Senate debates

Wednesday, 19 September 2018



7:20 pm

Photo of Chris KetterChris Ketter (Queensland, Australian Labor Party) Share this | | Hansard source

I rise tonight to talk about the recent commitment by federal Labor to fund the duplication of the Linkfield Road overpass at Bald Hills. Currently the Linkfield Road overpass is a congestion choke point for motorists coming on and off the Gympie Road arterial in Brisbane, particularly where drivers travelling from the west turn north onto the highway where two lanes merge into one immediately before the turnoff. In recent years there has been significant residential development around Bald Hills, Carseldine and Bracken Ridge, populations that are or should be serviced by this particular road. Unfortunately, despite the growing residential population, the capacity of the overpass continues to be neglected by current Liberal representatives. It's now an infamous stretch for accidents and traffic congestion, and it has been identified by the state's peak road body, the RACQ, as a key priority for government action. That's why on 24 August Labor's shadow minister for infrastructure and transport, Mr Albanese, joined with federal Labor candidates for Petrie, Corinne Mulholland, and Dickson, Ali France, to announce that a Shorten Labor government will invest $60 million to duplicate this overpass. While local Liberal representatives Mr Howarth and Mr Dutton were busy plotting to overthrow former Prime Minister Malcolm Turnbull, Corinne Mulholland and Ali France were out there listening to the needs of the community and campaigning to get this commitment.

I want to mention that Corinne Mulholland has been here in Canberra this week meeting with key decision-makers and lobbying on behalf of residents in the Petrie electorate. Locals are telling her that they are fed up with Liberal cuts to health and education. They're fed up with Liberal inaction on transport infrastructure. They are particularly fed up with Liberal re-announcements of already-funded projects, a trick they tried again this year in the Turnbull-Morrison budget in May. Is it any wonder that those opposite have to resort to re-announcing projects? As we saw in media reports today, they are so torn up internally that any semblance of an agenda to take this country forward seems to have been lost.

But, while this chaotic, dysfunctional Liberal government tears itself apart through infighting, bullying, plotting and scheming, Labor is getting on with the job. While those opposite are cancelling COAG and shutting down parliament, Labor is focused on the needs of everyday Australians. We don't want people sitting in traffic for one second longer than they have to. We want workers to have more time at home with their families and friends, engaging in recreational activities and being more productive in the workforce. These are our Labor values. It is strong investment in transport infrastructure, both road and rail, that helps us to achieve these goals.

Our record on this side of the chamber speaks for itself, particularly in the northern suburbs of Brisbane. It was Labor who finally invested in the Redcliffe Peninsula railway line, a project that was talked about for over a century before Labor governments at the state and federal levels stumped up and delivered. Labor again, at both federal and state levels, has delivered billions of dollars in upgrades to the Bruce Highway and the Gateway Motorway. It is Labor who will deliver the Cross River Rail to clear the way for more frequent train services between the city and the northern suburbs, particularly across peak hours. In the electorate of Petrie, Corinne Mulholland has also secured a commitment to expand the availability of parking at the Mango Hill train station.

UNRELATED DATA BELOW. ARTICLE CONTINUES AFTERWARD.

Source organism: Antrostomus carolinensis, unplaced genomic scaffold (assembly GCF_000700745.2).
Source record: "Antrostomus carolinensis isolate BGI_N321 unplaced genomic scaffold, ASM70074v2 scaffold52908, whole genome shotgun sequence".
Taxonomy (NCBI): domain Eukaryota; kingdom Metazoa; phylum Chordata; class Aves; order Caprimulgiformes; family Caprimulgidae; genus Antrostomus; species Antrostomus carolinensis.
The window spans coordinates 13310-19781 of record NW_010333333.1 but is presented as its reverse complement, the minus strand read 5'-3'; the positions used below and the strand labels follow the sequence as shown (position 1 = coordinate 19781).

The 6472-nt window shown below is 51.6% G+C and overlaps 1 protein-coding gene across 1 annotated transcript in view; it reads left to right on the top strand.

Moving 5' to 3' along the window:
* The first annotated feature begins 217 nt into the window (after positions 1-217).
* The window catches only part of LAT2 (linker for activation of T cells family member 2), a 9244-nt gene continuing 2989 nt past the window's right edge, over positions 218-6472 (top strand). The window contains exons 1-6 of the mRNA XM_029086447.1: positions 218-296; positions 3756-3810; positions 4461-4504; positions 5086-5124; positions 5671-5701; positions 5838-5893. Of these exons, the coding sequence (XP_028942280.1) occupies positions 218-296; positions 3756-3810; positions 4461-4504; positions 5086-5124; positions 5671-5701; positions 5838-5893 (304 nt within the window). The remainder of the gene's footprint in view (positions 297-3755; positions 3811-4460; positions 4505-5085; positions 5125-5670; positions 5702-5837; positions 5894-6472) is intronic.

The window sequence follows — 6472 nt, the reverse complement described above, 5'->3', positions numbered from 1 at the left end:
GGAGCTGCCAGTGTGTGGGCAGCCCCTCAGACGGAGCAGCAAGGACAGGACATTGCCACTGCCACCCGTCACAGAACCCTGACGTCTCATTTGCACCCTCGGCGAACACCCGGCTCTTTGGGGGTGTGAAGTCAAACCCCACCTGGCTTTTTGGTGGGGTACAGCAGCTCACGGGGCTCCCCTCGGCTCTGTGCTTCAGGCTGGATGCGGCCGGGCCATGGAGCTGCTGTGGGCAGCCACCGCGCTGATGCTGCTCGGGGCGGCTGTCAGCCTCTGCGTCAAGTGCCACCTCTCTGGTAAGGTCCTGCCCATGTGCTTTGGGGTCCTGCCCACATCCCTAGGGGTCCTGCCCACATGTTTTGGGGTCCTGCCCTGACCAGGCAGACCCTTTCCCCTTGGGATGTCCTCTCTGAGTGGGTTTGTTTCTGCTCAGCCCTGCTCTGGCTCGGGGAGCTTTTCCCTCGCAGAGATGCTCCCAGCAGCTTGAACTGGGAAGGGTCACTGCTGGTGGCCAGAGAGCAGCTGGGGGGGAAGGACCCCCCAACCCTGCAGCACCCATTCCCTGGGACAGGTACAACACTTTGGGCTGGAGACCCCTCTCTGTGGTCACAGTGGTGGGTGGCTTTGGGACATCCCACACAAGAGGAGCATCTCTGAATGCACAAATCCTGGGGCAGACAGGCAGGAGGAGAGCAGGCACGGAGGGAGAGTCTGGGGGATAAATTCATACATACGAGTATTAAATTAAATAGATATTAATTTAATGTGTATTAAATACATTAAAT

While those opposite like to turn up to the opening of Labor projects when they're in government, it is Labor who get the work done when we are in government. And while the Liberal-National government is happy to cancel COAG, denying the states and territories the chance to have crucial conversations about funding for key issues like health, education, drought assistance and transport infrastructure, while they're happy to skip out on this important forum, Labor want to work with the states and territories. We relish the chance to hear what they want and what they need.

In Queensland, federal Labor will work with the Palaszczuk government to deliver the transport infrastructure that our suburbs need, like Cross River Rail and the Linkfield Road overpass. Our commitment of $60 million for this upgrade will greatly improve the liveability of nearby suburbs, including Strathpine, Bald Hills, Bracken Ridge, Carseldine, Warner and Albany Creek. This duplication will improve business opportunities in the industrial hub of Brendale and slash local commuter travel times.

I'd like to conclude my brief contribution by quoting the words of the federal Labor candidate for Dickson, Ali France. She says it 'will be a game changer for our community'.